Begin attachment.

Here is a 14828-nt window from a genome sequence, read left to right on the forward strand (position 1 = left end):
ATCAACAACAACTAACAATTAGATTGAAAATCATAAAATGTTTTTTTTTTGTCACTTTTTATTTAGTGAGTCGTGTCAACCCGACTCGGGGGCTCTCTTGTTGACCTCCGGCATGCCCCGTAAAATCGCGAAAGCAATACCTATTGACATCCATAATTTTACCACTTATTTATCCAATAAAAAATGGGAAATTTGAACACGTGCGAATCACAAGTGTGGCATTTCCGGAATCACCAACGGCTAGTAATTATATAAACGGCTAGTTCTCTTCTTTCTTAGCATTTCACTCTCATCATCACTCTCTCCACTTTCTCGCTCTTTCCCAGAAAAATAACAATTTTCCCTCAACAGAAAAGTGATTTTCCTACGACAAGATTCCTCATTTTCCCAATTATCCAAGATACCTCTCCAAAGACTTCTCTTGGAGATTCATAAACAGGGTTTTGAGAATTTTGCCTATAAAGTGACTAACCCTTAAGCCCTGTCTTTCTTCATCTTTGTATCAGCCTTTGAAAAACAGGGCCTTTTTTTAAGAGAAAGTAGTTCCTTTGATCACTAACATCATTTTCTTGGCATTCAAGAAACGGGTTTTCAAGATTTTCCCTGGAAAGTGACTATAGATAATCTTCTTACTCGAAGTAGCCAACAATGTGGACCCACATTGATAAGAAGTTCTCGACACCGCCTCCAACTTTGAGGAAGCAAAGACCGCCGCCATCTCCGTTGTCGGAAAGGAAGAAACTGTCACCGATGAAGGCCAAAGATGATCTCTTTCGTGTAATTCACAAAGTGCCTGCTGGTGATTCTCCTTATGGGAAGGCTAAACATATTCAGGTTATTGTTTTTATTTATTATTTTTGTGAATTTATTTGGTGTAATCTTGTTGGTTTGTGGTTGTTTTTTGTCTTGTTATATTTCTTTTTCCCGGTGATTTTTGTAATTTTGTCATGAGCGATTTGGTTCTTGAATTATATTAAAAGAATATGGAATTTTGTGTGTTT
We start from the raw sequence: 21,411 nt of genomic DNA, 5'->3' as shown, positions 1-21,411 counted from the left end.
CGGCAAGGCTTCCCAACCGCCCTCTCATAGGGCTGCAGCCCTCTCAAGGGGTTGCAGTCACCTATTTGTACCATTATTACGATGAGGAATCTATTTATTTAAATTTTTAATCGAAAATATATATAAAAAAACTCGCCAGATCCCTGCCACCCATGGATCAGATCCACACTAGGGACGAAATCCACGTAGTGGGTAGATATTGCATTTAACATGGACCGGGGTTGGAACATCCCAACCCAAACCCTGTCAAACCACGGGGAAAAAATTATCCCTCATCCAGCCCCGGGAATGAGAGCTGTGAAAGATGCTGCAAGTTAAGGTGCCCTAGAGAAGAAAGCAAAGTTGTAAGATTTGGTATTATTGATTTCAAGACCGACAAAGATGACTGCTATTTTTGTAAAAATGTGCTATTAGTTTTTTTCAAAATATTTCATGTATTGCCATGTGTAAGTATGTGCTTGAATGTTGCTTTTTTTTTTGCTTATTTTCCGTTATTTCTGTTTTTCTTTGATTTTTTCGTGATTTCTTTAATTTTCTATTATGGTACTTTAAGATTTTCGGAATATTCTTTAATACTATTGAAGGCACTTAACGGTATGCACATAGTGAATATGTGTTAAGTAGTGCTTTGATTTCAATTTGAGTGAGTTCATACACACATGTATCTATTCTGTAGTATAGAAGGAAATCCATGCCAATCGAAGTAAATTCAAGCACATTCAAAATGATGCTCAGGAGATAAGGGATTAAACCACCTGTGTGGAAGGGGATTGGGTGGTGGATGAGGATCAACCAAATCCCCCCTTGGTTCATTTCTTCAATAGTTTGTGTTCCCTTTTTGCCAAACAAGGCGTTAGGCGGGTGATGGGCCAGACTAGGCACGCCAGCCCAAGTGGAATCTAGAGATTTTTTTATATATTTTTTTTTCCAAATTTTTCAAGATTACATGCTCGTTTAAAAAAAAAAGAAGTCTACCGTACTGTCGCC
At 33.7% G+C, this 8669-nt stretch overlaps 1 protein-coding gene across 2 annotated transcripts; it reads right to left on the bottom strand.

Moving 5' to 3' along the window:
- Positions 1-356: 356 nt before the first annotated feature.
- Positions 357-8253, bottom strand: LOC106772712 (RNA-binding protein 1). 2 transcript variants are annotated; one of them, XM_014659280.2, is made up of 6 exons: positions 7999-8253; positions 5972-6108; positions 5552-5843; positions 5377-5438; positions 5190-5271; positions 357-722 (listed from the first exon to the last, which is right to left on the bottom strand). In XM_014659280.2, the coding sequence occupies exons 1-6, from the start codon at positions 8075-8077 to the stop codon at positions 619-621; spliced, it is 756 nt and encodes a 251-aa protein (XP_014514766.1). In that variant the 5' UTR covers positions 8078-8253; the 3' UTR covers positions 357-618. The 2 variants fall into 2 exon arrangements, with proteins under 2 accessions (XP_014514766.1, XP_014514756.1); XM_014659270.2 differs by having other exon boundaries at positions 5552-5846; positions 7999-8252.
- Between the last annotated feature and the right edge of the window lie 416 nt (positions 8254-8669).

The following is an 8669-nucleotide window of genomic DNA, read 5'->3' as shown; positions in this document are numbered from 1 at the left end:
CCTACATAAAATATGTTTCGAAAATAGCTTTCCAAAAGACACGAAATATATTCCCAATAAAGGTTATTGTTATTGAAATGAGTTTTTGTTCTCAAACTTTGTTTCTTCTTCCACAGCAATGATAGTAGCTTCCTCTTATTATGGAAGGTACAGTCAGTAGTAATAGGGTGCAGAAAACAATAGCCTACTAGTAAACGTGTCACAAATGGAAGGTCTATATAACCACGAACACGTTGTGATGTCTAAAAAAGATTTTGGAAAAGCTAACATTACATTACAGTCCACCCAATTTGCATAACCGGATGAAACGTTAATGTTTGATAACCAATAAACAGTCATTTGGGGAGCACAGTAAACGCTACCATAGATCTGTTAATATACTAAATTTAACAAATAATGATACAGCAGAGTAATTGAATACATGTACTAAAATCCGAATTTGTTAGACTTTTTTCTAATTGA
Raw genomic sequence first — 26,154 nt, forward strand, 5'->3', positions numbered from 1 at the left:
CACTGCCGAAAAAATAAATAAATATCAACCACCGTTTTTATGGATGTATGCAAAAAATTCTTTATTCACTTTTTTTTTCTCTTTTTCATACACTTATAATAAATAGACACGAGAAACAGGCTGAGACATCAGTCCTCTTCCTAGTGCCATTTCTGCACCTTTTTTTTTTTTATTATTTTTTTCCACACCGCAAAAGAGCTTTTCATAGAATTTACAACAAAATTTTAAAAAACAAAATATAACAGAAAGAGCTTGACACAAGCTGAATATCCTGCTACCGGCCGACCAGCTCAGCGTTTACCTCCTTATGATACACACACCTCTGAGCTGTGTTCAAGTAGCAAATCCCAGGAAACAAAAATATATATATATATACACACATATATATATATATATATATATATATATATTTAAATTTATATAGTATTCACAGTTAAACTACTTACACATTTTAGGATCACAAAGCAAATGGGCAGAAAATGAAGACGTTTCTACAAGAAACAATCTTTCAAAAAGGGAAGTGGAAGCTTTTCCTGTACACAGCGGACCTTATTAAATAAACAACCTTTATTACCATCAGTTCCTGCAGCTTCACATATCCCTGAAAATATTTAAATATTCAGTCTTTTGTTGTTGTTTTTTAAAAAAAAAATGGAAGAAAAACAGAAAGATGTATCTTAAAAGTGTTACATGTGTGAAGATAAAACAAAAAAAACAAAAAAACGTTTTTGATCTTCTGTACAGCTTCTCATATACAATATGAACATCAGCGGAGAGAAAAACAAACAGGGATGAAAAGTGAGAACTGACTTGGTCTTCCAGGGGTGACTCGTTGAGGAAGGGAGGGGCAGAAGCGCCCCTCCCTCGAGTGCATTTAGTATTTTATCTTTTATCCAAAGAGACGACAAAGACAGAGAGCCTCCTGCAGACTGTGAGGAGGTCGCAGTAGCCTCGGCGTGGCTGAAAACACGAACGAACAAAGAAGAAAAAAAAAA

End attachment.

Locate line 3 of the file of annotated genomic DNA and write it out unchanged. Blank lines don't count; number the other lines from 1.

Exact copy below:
We start from the raw sequence: 21,411 nt of genomic DNA, 5'->3' as shown, positions 1-21,411 counted from the left end.